AP and Lateral Elbow X-Ray
Projectional radiography is the practice of producing two-dimensional images using x-ray radiation. Projectional radiography is the cornerstone of modern medical imaging, and can be used to image almost every part of the human body. Mammography, DXA and dental radiography are specialized variants of projectional radiography. Radiographic exams are typically performed by radiographers, who are trained, licensed medical professionals. However, radiographers generally perform other types of medical imaging as well, such as computed tomography, which also uses X-rays but generates axial sections of the body instead of projections.
- 1 Equipment
- 2 Image properties
- 3 Imaging variations by target organs
- 4 Projectional radiography terminology
- 5 Differences around the world
- 6 See also
- 7 References
- 8 External links
A Bucky-Potter grid may be placed between the patient and the detector to reduce the quantity of scattered x-rays that reach the detector. This improves the contrast resolution of the image, but also increases radiation exposure for the patient.
Detectors can be divided into two major categories: imaging detectors (such as photographic plates and X-ray film (photographic film), now mostly replaced by various digitizing devices like image plates or flat panel detectors) and dose measurement devices (such as ionization chambers, Geiger counters, and dosimeters used to measure the local radiation exposure, dose, and/or dose rate, for example, for verifying that radiation protection equipment and procedures are effective on an ongoing basis).
Projectional radiography relies on the characteristics of x-ray radiation (quantity and quality of the beam) and knowledge of how it interacts with human tissue to create diagnostic images. X-rays are a form of ionizing radiation, meaning it has sufficient energy to potentially remove electrons from an atom, thus giving it a charge and making it an ion.
When an exposure is made, x-ray radiation exits the tube as what is known as the primary beam. When the primary beam passes through the body, some of the radiation is absorbed in a process known as attenuation. Anatomy that is denser has a higher rate of attenuation than anatomy that is less dense, so bone will absorb more x-rays than soft tissue. What remains of the primary beam after attenuation is known as the remnant beam. The remnant beam is responsible for exposing the image receptor. Areas on the image receptor that receive the most radiation (portions of the remnant beam experiencing the least attenuation) will be more heavily exposed, and therefore will be processed as being darker. Conversely, areas on the image receptor that receive the least radiation (portions of the remnant beam experience the most attenuation) will be less exposed and will be processed as being lighter. This is why bone, which is very dense, process as being ‘white’ on radio graphs, and the lungs, which contain mostly air and is the least dense, shows up as ‘black’.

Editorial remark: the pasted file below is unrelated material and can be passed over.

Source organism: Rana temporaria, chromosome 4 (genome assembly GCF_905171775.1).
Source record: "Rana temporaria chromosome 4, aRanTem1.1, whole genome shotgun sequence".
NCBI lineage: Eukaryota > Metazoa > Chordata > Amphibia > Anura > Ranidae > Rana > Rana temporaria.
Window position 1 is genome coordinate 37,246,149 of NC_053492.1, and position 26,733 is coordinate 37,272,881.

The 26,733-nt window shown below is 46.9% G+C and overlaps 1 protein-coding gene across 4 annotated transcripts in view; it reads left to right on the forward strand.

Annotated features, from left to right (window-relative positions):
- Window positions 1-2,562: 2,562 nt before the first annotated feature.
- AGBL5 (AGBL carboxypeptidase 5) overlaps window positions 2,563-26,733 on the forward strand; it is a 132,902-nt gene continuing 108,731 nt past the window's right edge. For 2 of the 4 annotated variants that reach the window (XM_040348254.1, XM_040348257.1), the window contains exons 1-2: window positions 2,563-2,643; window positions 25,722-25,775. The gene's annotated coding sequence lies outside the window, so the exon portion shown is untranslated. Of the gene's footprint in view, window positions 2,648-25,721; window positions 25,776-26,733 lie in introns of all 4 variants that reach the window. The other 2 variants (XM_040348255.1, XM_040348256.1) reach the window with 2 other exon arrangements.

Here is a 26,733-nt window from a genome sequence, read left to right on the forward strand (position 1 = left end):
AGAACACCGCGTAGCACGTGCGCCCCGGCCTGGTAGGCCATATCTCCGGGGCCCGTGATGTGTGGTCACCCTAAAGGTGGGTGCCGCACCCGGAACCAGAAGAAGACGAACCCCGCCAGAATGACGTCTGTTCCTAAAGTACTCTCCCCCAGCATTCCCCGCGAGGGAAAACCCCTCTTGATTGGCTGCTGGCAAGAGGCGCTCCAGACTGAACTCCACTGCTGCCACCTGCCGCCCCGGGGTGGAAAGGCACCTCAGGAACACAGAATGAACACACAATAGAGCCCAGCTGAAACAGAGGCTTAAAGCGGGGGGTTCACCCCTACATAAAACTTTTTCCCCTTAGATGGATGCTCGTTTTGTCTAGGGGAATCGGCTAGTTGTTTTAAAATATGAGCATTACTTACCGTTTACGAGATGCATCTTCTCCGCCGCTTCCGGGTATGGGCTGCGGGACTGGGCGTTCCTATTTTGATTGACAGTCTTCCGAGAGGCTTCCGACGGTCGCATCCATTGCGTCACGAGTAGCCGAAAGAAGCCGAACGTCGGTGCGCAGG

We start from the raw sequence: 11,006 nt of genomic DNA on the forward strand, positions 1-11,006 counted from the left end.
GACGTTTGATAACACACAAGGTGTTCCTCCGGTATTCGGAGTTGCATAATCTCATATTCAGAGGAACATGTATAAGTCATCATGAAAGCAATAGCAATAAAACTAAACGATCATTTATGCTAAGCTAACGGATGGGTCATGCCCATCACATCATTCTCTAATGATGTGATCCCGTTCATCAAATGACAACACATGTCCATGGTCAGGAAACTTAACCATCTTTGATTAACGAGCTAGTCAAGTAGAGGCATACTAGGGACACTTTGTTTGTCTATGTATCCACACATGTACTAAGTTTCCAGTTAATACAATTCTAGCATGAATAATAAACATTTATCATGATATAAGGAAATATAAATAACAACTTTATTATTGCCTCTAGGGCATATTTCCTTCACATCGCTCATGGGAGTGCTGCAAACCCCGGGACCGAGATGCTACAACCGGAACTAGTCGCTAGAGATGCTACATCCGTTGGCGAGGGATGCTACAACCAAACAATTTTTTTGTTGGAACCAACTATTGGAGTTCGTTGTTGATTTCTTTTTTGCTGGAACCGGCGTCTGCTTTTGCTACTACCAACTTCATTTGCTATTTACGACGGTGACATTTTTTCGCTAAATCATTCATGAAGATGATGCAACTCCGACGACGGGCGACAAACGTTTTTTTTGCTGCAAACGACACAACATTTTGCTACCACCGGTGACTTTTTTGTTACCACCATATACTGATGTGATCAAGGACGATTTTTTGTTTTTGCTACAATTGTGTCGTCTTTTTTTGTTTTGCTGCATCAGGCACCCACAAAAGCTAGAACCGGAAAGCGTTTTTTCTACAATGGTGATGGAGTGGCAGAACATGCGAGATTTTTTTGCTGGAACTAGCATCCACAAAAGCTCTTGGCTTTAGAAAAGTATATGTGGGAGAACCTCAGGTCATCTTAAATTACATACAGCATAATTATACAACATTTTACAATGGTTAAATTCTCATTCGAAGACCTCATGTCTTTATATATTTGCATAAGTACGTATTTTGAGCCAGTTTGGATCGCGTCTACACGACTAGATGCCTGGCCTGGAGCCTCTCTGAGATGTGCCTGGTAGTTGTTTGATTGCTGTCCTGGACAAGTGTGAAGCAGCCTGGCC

Radiographic density is the measure of overall darkening of the image. Density is a logarithmic unit that describes the ratio between light hitting the film and light being transmitted through the film. A higher radiographic density represents more opaque areas of the film, and lower density more transparent areas of the film.
With digital imaging, however, density may be referred to as brightness. The brightness of the radiograph in digital imaging is determined by computer software and the monitor on which the image is being viewed.
Contrast is defined as the difference in radiographic density between adjacent portions of the image. The range between black and white on the final radiograph. High contrast, or short-scale contrast, means there is little gray on the radiograph, and there are fewer gray shades between black and white. Low contrast, or long-scale contrast, means there is much gray on the radiograph, and there are many gray shades between black and white.
Closely related to radiographic contrast is the concept of exposure latitude. Exposure latitude is the range of exposures over which the recording medium (image receptor) will respond with a diagnostically useful density; in other words, this is the "flexibility" or "leeway" that a radiographer has when setting his/her exposure factors. Images having a short-scale of contrast will have narrow exposure latitude. Images having long-scale contrast will have a wide exposure latitude; that is, the radiographer will be able to utilize a broader range of technical factors to produce a diagnostic-quality image.
Contrast is determined by the kilovoltage (kV; energy/quality/penetrability) of the x-ray beam and the tissue composition of the body part being radiographed. Selection of look-up tables (LUT) in digital imaging also affects contrast.
Generally speaking, high contrast is necessary for body parts in which bony anatomy is of clinical interest (extremities, bony thorax, etc.). When soft tissue is of interest (ex. abdomen or chest), lower contrast is preferable in order to accurately demonstrate all of the soft tissue tones in these areas.
Geometric magnification results from the detector being farther away from the X-ray source than the object. In this regard, the source-detector distance or SDD (also called the source to image-receptor distance or SID) is a measurement of the distance between the generator and the detector.